Presented by Alexa Volland, Senior Manager, Educator Professional Learning, News Literacy Project; Jill Hofmockel, Teacher-Librarian, West High School (IA); Molly June Roquet, Education Librarian, Saint Mary’s College of California; and Shaelynn Farnsworth, Senior Director of Education Partnership Strategy, News Literacy Project
Presented by Vanessa Otero, Founder and CEO, Ad Fontes Media
Moderated by Kristi Hemingway, VP of Content and Creative Strategy, EdCuration
Presented by Allie Niese, AP U.S. Government and Civics Teacher, Chicago Public Schools (IL); and Molly June Roquet, Education Librarian, Saint Mary’s College of California
Moderated by Kristi Hemingway, VP of Content and Creative Strategy, EdCuration; and Shaelynn Farnsworth, Senior Director of Educator Network Expansion, News Literacy Project
Presented by Lalo Alcaraz, Editorial Cartoonist; Signe Wilkinson, Editorial Cartoonist; Peter Adams, Senior Vice President of Research and Design, News Literacy Project; and Darragh Worland, Senior Vice President of Creative Strategy, News Literacy Project
Presented by K.C. Boyd, Librarian, District of Columbia Public Schools; and Sue Thotz, Senior Program Manager, Common Sense Education
Moderated by Jennifer Ehehalt, Senior Education Program Manager, Common Sense Education
Between the recent presidential election, COVID-19, and racial unrest, our students are barraged with 24/7 access to news and media that can be real, fake, or altered. According to the presenters in a recent edWebinar, sponsored by ABC-CLIO, the relationship between the terms “news” and “media” are fundamental distinctions that we need to make when working with students in the new era of journalism. Jacquelyn Whiting, Innovation and Technology Specialist for Cooperative Educational Services, and Peter Adams, Senior Vice President of Education for the News Literacy Project, assert that while there are many credentialed journalists, there is also “a world of citizen journalists with mini computers in their pockets.”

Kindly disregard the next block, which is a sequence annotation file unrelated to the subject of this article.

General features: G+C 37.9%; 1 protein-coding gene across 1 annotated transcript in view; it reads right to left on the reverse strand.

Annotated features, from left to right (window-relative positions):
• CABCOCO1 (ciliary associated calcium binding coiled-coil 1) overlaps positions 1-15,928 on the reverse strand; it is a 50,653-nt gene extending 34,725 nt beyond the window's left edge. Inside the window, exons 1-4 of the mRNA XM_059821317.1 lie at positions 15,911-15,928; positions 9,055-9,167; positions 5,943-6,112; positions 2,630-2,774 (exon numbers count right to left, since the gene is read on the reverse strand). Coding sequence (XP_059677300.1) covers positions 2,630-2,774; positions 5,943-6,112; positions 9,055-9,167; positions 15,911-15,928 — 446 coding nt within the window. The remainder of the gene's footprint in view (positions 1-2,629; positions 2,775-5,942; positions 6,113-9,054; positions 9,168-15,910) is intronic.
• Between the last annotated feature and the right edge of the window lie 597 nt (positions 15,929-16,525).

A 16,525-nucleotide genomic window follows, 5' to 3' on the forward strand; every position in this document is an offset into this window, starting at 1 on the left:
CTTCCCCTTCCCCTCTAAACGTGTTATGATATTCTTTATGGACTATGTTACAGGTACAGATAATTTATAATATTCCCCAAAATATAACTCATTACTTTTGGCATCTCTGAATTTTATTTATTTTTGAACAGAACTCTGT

edWeb.net is excited to announce that the News Literacy Project will be sponsoring News Literacy, a free professional learning community on edWeb where educators can work together to develop their students’ civic knowledge and critical thinking skills when consuming news and information.
Twenty years ago it was easier to identify fake news. There were the tabloid papers in the grocery store checkout line and the sensationalized “news” programs that promised inside looks at celebrity lives. Now, between the number of online information sites and the proliferation of social media apps, plus near constant mobile phone use, determining a story’s credibility seems to call for advanced detective skills. In her edWebinar “Fight Fake News: Media Literacy for Students,” Tiffany Whitehead, School Librarian for the Episcopal School of Baton Rouge, says that’s exactly what we need to teach students. While today’s youth may be aware that not everything on the Internet is true, they don’t have the tools to evaluate accuracy and authenticity.
This edWebinar gives an overview of the phenomenon of fake news going viral and tools educators can use to help students develop news literacy skills.
In this edWebinar, Peter Adams, Senior Vice President of Education at the News Literacy Project, provides an overview of the field of news literacy, including the most current trends and research, and offers concrete tools and strategies for addressing these skills in the classroom.